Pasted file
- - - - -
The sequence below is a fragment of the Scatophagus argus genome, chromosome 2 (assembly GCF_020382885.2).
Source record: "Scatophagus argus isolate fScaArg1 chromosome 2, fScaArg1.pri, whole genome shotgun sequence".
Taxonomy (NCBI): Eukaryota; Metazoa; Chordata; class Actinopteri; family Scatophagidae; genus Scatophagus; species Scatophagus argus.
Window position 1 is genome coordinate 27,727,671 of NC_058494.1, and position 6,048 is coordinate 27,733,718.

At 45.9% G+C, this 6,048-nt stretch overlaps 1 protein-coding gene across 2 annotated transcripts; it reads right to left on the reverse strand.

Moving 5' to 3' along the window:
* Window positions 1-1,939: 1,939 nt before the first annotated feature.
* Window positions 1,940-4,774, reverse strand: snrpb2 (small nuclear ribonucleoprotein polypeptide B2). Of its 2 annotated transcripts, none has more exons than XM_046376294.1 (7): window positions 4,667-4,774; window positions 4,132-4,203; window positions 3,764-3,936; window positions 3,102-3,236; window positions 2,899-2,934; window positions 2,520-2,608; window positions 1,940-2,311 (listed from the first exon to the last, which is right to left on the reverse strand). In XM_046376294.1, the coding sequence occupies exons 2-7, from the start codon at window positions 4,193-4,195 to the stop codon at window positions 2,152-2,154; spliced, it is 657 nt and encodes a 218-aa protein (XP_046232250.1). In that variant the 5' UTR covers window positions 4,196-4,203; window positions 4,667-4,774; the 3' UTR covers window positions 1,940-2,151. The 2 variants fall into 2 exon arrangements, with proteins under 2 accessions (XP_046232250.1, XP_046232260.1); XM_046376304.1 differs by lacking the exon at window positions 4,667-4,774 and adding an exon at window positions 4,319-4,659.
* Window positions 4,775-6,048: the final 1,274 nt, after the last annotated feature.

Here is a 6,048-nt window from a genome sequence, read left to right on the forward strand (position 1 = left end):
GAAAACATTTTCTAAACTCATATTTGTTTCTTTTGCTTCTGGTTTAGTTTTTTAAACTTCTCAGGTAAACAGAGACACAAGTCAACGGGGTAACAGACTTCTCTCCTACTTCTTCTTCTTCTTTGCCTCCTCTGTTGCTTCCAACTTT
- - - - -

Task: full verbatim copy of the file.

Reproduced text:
The sequence below is a fragment of the Scatophagus argus genome, chromosome 2 (assembly GCF_020382885.2).
Source record: "Scatophagus argus isolate fScaArg1 chromosome 2, fScaArg1.pri, whole genome shotgun sequence".
Taxonomy (NCBI): Eukaryota; Metazoa; Chordata; class Actinopteri; family Scatophagidae; genus Scatophagus; species Scatophagus argus.
Window position 1 is genome coordinate 27,727,671 of NC_058494.1, and position 6,048 is coordinate 27,733,718.

At 45.9% G+C, this 6,048-nt stretch overlaps 1 protein-coding gene across 2 annotated transcripts; it reads right to left on the reverse strand.

Moving 5' to 3' along the window:
* Window positions 1-1,939: 1,939 nt before the first annotated feature.
* Window positions 1,940-4,774, reverse strand: snrpb2 (small nuclear ribonucleoprotein polypeptide B2). Of its 2 annotated transcripts, none has more exons than XM_046376294.1 (7): window positions 4,667-4,774; window positions 4,132-4,203; window positions 3,764-3,936; window positions 3,102-3,236; window positions 2,899-2,934; window positions 2,520-2,608; window positions 1,940-2,311 (listed from the first exon to the last, which is right to left on the reverse strand). In XM_046376294.1, the coding sequence occupies exons 2-7, from the start codon at window positions 4,193-4,195 to the stop codon at window positions 2,152-2,154; spliced, it is 657 nt and encodes a 218-aa protein (XP_046232250.1). In that variant the 5' UTR covers window positions 4,196-4,203; window positions 4,667-4,774; the 3' UTR covers window positions 1,940-2,151. The 2 variants fall into 2 exon arrangements, with proteins under 2 accessions (XP_046232250.1, XP_046232260.1); XM_046376304.1 differs by lacking the exon at window positions 4,667-4,774 and adding an exon at window positions 4,319-4,659.
* Window positions 4,775-6,048: the final 1,274 nt, after the last annotated feature.

Here is a 6,048-nt window from a genome sequence, read left to right on the forward strand (position 1 = left end):
GAAAACATTTTCTAAACTCATATTTGTTTCTTTTGCTTCTGGTTTAGTTTTTTAAACTTCTCAGGTAAACAGAGACACAAGTCAACGGGGTAACAGACTTCTCTCCTACTTCTTCTTCTTCTTTGCCTCCTCTGTTGCTTCCAACTTT